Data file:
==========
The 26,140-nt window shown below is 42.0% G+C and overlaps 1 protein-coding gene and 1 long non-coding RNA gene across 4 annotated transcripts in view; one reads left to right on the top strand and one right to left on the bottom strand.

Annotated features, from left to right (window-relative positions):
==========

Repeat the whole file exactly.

The 26,140-nt window shown below is 42.0% G+C and overlaps 1 protein-coding gene and 1 long non-coding RNA gene across 4 annotated transcripts in view; one reads left to right on the top strand and one right to left on the bottom strand.

Annotated features, from left to right (window-relative positions):